It took just three days last March for nearly every sport to shut down because of the coronavirus outbreak.
Beyond the headlines about silenced arenas and canceled tournaments, there were athletes, coaches and executives confronting a perilous reality with no precedent in modern sports. A biathlete hurried to a Finnish airport as border closings loomed. The N.B.A. commissioner, Adam Silver, deliberated in a car outside his apartment building. A runner considered her options — and the Boston Marathon’s fate — over a late-night drink in Arizona. A NASCAR star suddenly without a race drove instead to a beach house.
“I had just left the office, and our general counsel called me,” Mr. Silver said. “I was on my way home, and he called and said that we’ve just gotten this positive test of Rudy Gobert of the Utah Jazz.”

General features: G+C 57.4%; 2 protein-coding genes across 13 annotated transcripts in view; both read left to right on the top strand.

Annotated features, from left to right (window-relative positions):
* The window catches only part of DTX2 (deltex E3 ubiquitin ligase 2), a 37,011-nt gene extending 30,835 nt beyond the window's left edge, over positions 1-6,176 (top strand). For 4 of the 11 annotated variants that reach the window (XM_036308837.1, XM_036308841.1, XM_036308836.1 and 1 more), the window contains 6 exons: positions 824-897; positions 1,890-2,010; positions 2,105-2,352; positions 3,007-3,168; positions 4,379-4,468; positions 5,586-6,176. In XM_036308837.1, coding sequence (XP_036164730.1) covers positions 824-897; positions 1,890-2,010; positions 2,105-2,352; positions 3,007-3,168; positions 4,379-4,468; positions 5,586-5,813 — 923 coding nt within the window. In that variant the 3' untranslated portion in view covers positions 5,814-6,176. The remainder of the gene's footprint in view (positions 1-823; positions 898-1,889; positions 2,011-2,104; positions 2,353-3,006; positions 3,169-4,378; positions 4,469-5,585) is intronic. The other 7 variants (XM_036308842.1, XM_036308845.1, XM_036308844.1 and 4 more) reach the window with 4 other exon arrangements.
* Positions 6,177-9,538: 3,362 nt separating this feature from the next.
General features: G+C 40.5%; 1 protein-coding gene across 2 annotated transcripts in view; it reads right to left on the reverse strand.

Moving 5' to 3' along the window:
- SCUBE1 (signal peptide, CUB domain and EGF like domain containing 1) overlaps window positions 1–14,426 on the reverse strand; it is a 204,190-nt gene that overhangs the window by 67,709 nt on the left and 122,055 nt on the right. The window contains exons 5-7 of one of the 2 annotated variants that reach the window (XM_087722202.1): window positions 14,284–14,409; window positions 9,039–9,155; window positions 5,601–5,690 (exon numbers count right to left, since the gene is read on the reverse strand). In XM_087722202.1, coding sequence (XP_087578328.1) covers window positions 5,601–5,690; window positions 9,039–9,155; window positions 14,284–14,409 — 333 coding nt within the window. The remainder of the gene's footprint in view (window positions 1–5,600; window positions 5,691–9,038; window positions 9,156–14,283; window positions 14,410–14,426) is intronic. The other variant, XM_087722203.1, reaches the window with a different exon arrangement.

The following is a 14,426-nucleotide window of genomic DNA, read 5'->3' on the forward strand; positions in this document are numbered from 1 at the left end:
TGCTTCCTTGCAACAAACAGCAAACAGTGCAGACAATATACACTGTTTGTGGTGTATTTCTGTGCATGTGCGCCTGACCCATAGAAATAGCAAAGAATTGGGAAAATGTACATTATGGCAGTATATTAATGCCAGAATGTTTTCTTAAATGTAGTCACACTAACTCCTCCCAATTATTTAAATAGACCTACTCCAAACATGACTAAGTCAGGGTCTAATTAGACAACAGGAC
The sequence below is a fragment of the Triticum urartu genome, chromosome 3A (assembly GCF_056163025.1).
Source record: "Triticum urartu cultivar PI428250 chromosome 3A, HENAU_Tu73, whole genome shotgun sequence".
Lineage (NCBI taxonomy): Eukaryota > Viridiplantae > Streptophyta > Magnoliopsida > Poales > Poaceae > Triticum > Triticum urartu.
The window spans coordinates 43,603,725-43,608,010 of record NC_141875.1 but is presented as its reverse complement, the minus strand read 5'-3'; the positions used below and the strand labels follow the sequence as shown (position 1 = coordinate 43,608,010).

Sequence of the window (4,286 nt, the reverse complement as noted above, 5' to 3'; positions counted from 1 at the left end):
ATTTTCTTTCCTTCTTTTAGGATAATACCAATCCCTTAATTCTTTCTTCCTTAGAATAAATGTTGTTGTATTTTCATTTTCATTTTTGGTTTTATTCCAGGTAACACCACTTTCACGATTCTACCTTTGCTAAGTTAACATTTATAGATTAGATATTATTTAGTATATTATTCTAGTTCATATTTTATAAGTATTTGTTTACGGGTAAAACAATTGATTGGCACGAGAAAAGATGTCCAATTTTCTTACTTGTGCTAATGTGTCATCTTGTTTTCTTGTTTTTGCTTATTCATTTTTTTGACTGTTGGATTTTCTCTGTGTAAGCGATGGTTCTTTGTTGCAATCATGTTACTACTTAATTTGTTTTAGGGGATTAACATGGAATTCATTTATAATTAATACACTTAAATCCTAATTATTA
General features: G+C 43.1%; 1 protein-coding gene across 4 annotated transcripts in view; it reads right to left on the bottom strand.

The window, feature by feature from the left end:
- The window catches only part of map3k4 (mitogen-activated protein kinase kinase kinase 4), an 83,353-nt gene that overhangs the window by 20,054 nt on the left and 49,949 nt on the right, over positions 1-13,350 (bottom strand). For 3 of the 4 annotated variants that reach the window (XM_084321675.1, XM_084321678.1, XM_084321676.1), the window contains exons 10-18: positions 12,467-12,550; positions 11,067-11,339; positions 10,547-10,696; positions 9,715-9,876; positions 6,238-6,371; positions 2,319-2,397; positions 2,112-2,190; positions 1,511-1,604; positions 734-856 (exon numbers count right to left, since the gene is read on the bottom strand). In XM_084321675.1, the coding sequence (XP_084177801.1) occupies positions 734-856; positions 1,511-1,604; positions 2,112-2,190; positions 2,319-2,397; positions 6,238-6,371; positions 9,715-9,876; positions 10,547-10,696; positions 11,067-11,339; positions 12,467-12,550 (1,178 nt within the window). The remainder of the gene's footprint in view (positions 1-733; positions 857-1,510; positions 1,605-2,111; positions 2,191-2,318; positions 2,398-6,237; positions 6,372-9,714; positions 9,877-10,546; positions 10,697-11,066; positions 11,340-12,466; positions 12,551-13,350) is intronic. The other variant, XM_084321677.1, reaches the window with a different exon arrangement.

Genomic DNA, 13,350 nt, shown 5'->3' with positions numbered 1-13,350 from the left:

Mr. Silver said that he also spoke to Sam Presti, the Thunder president, and Clay Bennett, the Thunder owner, in the next 10 minutes because the players were taking the floor for the game in Oklahoma City.
Mr. Silver recalled sitting in his car, deciding to cancel that game. “Then we put out a notice that we were putting the season on pause until we had additional information,” he said. “Until that moment, it felt like there would have been an opportunity to deal with a single case on an isolated basis.”
The Times spoke to dozens of people about the chaotic days of March 11-13, when much of the athletic world came to a halt. “It was changing by the second,” said Joey Logano, a NASCAR Cup Series driver.